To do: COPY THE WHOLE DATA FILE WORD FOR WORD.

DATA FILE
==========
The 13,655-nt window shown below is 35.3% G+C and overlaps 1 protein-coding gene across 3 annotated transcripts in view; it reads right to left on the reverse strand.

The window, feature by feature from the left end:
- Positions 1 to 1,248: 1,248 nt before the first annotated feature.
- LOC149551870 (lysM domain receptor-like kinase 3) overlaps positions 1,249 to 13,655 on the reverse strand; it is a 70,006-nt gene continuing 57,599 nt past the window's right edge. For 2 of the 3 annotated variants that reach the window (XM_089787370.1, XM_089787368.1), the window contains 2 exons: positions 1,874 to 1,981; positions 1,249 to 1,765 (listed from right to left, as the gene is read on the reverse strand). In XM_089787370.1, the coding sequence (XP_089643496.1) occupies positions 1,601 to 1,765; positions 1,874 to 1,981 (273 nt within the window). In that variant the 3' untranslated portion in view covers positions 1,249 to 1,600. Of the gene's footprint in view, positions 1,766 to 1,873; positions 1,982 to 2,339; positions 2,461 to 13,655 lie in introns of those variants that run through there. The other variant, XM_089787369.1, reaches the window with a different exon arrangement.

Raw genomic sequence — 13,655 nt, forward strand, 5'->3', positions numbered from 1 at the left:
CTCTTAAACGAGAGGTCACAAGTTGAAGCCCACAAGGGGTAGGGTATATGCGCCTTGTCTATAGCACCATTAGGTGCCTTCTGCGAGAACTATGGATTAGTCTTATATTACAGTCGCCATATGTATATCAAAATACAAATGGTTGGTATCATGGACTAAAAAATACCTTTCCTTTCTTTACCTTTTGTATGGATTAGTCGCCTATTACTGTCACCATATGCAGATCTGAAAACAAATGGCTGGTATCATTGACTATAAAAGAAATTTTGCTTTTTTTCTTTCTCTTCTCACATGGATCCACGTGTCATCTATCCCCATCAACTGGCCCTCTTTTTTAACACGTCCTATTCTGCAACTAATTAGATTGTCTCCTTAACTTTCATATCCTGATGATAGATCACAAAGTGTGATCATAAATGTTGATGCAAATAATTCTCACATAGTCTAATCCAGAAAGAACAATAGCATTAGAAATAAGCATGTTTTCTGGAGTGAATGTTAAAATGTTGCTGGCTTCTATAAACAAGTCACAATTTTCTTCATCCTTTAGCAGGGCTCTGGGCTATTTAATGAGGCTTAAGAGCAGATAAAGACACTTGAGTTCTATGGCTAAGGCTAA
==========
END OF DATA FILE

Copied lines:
The 13,655-nt window shown below is 35.3% G+C and overlaps 1 protein-coding gene across 3 annotated transcripts in view; it reads right to left on the reverse strand.

The window, feature by feature from the left end:
- Positions 1 to 1,248: 1,248 nt before the first annotated feature.
- LOC149551870 (lysM domain receptor-like kinase 3) overlaps positions 1,249 to 13,655 on the reverse strand; it is a 70,006-nt gene continuing 57,599 nt past the window's right edge. For 2 of the 3 annotated variants that reach the window (XM_089787370.1, XM_089787368.1), the window contains 2 exons: positions 1,874 to 1,981; positions 1,249 to 1,765 (listed from right to left, as the gene is read on the reverse strand). In XM_089787370.1, the coding sequence (XP_089643496.1) occupies positions 1,601 to 1,765; positions 1,874 to 1,981 (273 nt within the window). In that variant the 3' untranslated portion in view covers positions 1,249 to 1,600. Of the gene's footprint in view, positions 1,766 to 1,873; positions 1,982 to 2,339; positions 2,461 to 13,655 lie in introns of those variants that run through there. The other variant, XM_089787369.1, reaches the window with a different exon arrangement.

Raw genomic sequence — 13,655 nt, forward strand, 5'->3', positions numbered from 1 at the left:
CTCTTAAACGAGAGGTCACAAGTTGAAGCCCACAAGGGGTAGGGTATATGCGCCTTGTCTATAGCACCATTAGGTGCCTTCTGCGAGAACTATGGATTAGTCTTATATTACAGTCGCCATATGTATATCAAAATACAAATGGTTGGTATCATGGACTAAAAAATACCTTTCCTTTCTTTACCTTTTGTATGGATTAGTCGCCTATTACTGTCACCATATGCAGATCTGAAAACAAATGGCTGGTATCATTGACTATAAAAGAAATTTTGCTTTTTTTCTTTCTCTTCTCACATGGATCCACGTGTCATCTATCCCCATCAACTGGCCCTCTTTTTTAACACGTCCTATTCTGCAACTAATTAGATTGTCTCCTTAACTTTCATATCCTGATGATAGATCACAAAGTGTGATCATAAATGTTGATGCAAATAATTCTCACATAGTCTAATCCAGAAAGAACAATAGCATTAGAAATAAGCATGTTTTCTGGAGTGAATGTTAAAATGTTGCTGGCTTCTATAAACAAGTCACAATTTTCTTCATCCTTTAGCAGGGCTCTGGGCTATTTAATGAGGCTTAAGAGCAGATAAAGACACTTGAGTTCTATGGCTAAGGCTAA